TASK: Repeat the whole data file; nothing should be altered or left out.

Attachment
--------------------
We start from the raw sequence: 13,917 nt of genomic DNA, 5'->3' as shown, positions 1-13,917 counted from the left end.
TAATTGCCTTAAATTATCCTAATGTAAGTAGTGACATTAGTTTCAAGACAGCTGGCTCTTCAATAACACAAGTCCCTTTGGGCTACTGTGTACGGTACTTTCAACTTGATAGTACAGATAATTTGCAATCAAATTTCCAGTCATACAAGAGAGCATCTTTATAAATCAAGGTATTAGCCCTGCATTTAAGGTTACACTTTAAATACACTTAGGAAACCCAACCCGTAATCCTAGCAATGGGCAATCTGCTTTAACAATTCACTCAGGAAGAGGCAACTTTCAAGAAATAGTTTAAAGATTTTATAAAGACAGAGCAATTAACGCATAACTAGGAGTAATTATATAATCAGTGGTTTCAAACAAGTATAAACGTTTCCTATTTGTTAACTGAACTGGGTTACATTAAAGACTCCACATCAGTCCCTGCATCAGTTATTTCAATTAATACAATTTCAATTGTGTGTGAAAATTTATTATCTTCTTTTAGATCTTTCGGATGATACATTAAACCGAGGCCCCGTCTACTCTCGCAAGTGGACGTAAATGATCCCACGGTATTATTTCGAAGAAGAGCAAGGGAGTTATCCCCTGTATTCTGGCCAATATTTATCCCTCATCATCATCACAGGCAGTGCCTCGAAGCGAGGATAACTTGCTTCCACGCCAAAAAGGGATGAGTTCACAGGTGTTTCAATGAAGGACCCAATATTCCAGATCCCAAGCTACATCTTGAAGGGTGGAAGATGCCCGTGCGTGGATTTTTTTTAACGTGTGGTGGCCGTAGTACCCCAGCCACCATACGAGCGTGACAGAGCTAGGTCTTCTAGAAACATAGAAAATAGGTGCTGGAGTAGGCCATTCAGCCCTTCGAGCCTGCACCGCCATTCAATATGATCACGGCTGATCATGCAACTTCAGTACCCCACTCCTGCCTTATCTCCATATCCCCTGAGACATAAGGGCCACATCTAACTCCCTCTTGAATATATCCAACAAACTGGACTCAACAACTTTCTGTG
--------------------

We start from the raw sequence: 13,917 nt of genomic DNA, 5'->3' as shown, positions 1-13,917 counted from the left end.
TAATTGCCTTAAATTATCCTAATGTAAGTAGTGACATTAGTTTCAAGACAGCTGGCTCTTCAATAACACAAGTCCCTTTGGGCTACTGTGTACGGTACTTTCAACTTGATAGTACAGATAATTTGCAATCAAATTTCCAGTCATACAAGAGAGCATCTTTATAAATCAAGGTATTAGCCCTGCATTTAAGGTTACACTTTAAATACACTTAGGAAACCCAACCCGTAATCCTAGCAATGGGCAATCTGCTTTAACAATTCACTCAGGAAGAGGCAACTTTCAAGAAATAGTTTAAAGATTTTATAAAGACAGAGCAATTAACGCATAACTAGGAGTAATTATATAATCAGTGGTTTCAAACAAGTATAAACGTTTCCTATTTGTTAACTGAACTGGGTTACATTAAAGACTCCACATCAGTCCCTGCATCAGTTATTTCAATTAATACAATTTCAATTGTGTGTGAAAATTTATTATCTTCTTTTAGATCTTTCGGATGATACATTAAACCGAGGCCCCGTCTACTCTCGCAAGTGGACGTAAATGATCCCACGGTATTATTTCGAAGAAGAGCAAGGGAGTTATCCCCTGTATTCTGGCCAATATTTATCCCTCATCATCATCACAGGCAGTGCCTCGAAGCGAGGATAACTTGCTTCCACGCCAAAAAGGGATGAGTTCACAGGTGTTTCAATGAAGGACCCAATATTCCAGATCCCAAGCTACATCTTGAAGGGTGGAAGATGCCCGTGCGTGGATTTTTTTTAACGTGTGGTGGCCGTAGTACCCCAGCCACCATACGAGCGTGACAGAGCTAGGTCTTCTAGAAACATAGAAAATAGGTGCTGGAGTAGGCCATTCAGCCCTTCGAGCCTGCACCGCCATTCAATATGATCACGGCTGATCATGCAACTTCAGTACCCCACTCCTGCCTTATCTCCATATCCCCTGAGACATAAGGGCCACATCTAACTCCCTCTTGAATATATCCAACAAACTGGACTCAACAACTTTCTGTG